The story of the Howard family is a genuine story of a show business family who were not exploitative, were not seduced by fame, and did not take any ounce of success for granted. And what could have been an easy set up for a sibling rivalry scenario is more like sibling revelry, which is so well told in Ron and Clint’s dual autobiography The Boys.

Basically, this is a story of more than 60 years in show business, in which Ron and Clint tell their respective stories as if it was an onstage master class session, with both of them taking turns to give their perspective on certain situations and the progress of their respective careers.

And Ron and Clint have plenty to share in this book. There are plenty of interesting behind-the-scenes anecdotes they relate to the reader from the sets of The Andy Griffith Show, Gentle Ben and Happy Days, not to mention why Ron described his work on the 1962 film version of the hit Broadway musical The Music Man as the sweatiest film he ever worked on; the adventures of working on the only project they ever appeared together onscreen, which was the forgettable G-rated Disney live-action movie The Wild Country in 1970; how Clint nearly had a career in writing and journalism, and was curtailed through a gradual addiction to alcohol and drugs; and how Ron was reluctant to sign on for the Richie Cunningham role on Happy Days because at the same time, he was attending the prestigious USC film school to learn how to become a movie director (which came closer to reality by 1979, when he discovered that Henry Winkler’s Fonzie character was getting more lines than his Richie Cunningham character; ironically, that discovery came to light when he looked over the script for the episode where Fonzie literally jumped the shark).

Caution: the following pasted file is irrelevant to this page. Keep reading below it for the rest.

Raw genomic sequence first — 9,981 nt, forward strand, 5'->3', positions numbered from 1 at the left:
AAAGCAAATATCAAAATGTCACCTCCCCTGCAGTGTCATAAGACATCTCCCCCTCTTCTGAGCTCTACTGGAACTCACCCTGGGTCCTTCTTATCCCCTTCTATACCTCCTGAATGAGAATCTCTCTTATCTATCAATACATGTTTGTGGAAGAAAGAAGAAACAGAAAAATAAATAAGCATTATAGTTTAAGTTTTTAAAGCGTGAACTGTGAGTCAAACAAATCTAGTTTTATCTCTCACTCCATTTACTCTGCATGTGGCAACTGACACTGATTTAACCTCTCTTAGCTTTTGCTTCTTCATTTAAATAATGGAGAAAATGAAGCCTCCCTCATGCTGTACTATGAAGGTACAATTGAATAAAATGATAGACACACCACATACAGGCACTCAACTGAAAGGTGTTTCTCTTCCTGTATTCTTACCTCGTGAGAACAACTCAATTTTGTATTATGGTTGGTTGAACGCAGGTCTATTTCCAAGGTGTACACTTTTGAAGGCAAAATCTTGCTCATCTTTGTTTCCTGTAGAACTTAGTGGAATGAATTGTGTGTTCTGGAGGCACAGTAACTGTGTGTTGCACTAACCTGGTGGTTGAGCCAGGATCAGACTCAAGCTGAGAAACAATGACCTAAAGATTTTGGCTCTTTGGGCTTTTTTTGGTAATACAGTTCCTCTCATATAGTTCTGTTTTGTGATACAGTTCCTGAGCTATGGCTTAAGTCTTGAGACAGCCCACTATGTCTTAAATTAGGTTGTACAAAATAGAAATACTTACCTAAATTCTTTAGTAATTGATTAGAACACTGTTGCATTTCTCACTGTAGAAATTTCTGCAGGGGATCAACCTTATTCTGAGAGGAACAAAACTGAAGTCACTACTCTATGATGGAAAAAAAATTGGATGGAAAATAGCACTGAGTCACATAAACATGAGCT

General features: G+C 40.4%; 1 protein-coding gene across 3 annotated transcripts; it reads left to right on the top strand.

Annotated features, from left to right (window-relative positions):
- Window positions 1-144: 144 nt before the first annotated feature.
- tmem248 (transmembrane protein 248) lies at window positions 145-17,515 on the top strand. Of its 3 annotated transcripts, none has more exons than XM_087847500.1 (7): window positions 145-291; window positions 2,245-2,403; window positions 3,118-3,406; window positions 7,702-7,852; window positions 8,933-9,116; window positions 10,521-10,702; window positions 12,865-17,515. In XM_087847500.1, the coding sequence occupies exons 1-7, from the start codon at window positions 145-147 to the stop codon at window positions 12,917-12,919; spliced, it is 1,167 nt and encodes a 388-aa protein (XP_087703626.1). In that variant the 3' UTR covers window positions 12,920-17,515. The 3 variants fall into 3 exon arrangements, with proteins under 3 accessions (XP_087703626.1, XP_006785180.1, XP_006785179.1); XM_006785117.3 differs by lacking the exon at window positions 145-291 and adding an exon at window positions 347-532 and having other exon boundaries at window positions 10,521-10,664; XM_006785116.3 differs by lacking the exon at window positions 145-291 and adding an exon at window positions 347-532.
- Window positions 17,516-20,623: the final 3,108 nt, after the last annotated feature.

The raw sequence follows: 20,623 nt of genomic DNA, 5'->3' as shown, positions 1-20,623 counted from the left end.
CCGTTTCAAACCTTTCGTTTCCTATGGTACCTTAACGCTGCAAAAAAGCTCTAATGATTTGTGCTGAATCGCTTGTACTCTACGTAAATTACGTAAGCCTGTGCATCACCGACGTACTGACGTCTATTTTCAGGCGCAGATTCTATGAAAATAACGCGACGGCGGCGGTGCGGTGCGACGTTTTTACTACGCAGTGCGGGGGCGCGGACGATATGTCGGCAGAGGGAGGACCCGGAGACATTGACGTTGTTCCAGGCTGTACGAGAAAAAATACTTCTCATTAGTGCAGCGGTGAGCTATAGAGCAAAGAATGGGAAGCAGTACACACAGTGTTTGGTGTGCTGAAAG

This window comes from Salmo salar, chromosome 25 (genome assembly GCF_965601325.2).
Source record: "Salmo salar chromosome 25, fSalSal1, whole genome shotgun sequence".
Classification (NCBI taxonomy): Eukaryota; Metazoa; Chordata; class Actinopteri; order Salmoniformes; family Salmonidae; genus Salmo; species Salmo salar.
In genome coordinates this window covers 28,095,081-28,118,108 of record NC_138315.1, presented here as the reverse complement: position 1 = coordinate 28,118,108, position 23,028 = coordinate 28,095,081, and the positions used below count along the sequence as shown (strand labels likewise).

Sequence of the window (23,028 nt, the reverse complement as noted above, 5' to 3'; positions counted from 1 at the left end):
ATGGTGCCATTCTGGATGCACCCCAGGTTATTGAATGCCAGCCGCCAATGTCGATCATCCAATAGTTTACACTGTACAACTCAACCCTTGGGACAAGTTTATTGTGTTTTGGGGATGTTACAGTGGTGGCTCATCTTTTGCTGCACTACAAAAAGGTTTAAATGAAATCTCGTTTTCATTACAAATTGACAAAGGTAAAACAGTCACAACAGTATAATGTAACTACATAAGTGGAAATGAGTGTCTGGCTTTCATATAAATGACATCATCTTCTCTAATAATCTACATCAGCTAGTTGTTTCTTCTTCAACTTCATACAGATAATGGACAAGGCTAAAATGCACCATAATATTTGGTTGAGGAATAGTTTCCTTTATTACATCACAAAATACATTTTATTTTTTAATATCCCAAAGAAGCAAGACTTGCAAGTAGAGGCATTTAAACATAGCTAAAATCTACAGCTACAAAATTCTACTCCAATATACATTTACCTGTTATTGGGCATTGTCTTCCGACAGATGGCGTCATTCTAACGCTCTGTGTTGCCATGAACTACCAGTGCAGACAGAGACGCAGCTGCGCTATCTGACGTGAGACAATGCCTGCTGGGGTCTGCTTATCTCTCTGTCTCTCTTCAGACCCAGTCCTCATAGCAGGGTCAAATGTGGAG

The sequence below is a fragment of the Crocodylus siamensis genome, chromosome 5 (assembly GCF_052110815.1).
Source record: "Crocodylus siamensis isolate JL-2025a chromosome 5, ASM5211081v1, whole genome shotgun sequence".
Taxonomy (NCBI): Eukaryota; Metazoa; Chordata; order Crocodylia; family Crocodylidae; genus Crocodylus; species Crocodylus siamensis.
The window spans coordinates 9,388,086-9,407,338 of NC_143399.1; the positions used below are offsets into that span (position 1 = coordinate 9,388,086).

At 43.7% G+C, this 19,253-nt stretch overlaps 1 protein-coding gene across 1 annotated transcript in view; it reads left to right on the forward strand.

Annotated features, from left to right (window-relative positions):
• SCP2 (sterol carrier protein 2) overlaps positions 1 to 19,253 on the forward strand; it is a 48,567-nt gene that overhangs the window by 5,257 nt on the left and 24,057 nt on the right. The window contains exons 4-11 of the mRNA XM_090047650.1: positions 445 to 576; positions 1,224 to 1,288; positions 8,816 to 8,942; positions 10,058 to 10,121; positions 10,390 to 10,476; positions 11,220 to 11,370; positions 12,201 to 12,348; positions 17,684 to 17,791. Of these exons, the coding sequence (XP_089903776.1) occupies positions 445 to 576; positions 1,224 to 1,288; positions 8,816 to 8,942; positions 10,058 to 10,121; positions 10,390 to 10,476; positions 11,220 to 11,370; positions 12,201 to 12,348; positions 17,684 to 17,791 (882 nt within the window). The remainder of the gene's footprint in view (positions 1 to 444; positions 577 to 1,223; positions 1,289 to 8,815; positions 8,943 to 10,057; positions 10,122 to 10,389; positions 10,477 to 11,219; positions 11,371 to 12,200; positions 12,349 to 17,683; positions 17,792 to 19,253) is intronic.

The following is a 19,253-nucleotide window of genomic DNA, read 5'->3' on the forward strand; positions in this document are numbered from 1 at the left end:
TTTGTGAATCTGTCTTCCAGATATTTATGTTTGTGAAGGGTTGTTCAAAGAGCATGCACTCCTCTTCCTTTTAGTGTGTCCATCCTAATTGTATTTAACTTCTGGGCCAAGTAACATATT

The Boys is one of the most genuine, engaging show business memoirs I have read in a very long time. Ron and Clint Howard admit they were lucky and grateful to have the upbringing and careers that have shaped their character as well. If there is an unsung hero to this story, it’s their dad Rance, who did a remarkable job not only as a father, but as a major influence in their lives and as their conscience to do the right thing and take the right paths. And that spirit of genuine continues in the book when they relate to reader about the pitfalls of being child stars when the spotlight suddenly fades away, and it’s time to pursue another avenue.

So kudos to Opie Cunningham; and by the way, Clint …where’s your bear?

Stuart Nulman
By: Stuart Nulman – [email protected]